In China's classic "The Great Learning," written some five centuries before our era, it is said that a man should refrain from doing unto others that which he would not want them to do unto him, a rule described by the writer as "the principle of acting on the square;" while Mencius, Confucius' great disciple, adjured his followers to apply the square and compass to their lives. (See Gould's History, vol. 1, ch. 1.) Brother John Yarker tells us that "one of the oldest words in the Chinese language is literally 'square and compass,' and signified right conduct." In the foundation of Cleopatra's Needle, the Egyptian obelisk removed to New York City, the Square was found carved in the stone, surrounded by other builder's emblems. Among the Egyptians the Square was evidently a sacred symbol from a remote period and some believe that it originally derived from an old form of the Cross.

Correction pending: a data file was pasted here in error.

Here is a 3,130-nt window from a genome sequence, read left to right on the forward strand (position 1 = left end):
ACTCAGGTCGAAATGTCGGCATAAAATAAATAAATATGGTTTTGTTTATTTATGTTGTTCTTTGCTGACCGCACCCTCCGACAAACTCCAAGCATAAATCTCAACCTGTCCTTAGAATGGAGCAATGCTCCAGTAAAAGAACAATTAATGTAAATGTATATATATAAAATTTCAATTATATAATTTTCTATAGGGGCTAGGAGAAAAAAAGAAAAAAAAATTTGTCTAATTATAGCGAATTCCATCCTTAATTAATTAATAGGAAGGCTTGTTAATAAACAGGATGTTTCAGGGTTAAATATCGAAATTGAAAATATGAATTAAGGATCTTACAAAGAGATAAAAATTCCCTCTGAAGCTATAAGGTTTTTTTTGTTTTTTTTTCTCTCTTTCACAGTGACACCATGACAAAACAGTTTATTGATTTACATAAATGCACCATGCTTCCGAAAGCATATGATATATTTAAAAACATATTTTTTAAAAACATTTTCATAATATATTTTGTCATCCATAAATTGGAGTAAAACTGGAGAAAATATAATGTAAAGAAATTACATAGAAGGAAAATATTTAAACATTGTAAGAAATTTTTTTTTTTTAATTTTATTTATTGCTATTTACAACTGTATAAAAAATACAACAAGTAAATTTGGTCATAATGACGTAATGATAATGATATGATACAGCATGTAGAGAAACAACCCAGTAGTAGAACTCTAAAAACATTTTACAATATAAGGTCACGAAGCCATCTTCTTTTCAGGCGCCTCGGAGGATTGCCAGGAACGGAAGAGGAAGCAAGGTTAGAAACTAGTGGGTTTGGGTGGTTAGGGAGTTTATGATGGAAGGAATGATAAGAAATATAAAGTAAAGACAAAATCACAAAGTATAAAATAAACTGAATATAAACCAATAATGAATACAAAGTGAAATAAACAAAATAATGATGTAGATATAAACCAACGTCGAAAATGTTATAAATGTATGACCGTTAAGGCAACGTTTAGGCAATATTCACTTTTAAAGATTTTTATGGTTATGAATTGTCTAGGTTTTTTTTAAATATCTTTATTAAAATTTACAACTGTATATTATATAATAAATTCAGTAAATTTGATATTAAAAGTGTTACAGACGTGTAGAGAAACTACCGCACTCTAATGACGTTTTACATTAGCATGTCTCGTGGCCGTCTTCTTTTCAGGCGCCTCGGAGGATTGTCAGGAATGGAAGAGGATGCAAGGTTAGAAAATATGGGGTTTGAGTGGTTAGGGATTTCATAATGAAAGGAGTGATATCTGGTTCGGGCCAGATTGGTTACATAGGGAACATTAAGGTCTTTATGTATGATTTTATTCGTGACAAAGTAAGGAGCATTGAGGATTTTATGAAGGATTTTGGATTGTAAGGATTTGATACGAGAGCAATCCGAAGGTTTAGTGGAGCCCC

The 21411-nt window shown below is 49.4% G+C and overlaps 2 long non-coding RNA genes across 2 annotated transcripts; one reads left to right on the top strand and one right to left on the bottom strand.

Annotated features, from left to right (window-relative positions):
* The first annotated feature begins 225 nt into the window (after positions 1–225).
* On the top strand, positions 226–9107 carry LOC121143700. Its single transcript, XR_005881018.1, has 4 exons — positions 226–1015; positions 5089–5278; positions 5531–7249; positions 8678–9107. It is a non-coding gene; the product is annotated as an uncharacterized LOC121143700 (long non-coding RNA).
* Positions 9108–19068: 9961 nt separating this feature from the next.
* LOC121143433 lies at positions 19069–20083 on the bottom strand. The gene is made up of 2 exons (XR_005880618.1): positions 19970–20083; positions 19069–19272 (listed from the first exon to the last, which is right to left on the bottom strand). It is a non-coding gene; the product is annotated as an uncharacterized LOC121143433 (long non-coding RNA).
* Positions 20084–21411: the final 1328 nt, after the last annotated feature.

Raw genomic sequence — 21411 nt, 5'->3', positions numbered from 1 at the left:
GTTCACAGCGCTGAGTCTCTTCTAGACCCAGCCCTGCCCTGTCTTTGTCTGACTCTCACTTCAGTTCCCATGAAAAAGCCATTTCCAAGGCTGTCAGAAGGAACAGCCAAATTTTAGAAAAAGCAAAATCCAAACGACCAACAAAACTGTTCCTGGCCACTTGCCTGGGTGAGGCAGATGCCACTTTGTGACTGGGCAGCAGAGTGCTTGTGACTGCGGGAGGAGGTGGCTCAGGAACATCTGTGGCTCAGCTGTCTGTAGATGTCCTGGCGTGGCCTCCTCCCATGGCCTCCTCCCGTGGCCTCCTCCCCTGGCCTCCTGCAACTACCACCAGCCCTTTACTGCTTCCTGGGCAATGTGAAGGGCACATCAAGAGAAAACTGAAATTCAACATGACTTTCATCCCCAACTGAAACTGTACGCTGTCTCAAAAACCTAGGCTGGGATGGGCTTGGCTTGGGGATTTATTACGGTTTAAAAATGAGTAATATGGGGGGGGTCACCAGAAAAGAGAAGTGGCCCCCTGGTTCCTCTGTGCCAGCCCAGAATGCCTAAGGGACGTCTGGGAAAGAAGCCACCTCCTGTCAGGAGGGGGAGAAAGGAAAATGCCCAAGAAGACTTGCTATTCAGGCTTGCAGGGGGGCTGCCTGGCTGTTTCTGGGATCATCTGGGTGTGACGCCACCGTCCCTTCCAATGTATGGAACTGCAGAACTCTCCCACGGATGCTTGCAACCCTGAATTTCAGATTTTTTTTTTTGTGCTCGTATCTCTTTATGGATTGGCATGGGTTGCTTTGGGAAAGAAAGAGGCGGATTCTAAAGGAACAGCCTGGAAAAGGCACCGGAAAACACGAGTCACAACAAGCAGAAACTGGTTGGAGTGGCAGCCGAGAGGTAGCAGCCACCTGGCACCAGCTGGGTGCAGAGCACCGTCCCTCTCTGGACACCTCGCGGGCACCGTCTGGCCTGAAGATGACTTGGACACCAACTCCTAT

[paragraph continues] Among many other ancient peoples it was widely used and always for similar purposes.
In Brother Conder's "Hole Crafte and Fellowship of Masons" we read that a picture of William Warring-ton was engraved on that worthy's tombstone, showing him holding the square and compasses in his hand; the date was 1427. In 1830 a square was found in the foundations of an old bridge near Limerick, dated 1517, and bearing the inscription:
[paragraph continues] The emblem is also found in Shakespeare's "Antony and Cleopatra":
[paragraph continues] The square played a conspicuous part in the symbolism of the Compagnonage and of occult fraternities of the Middle Ages.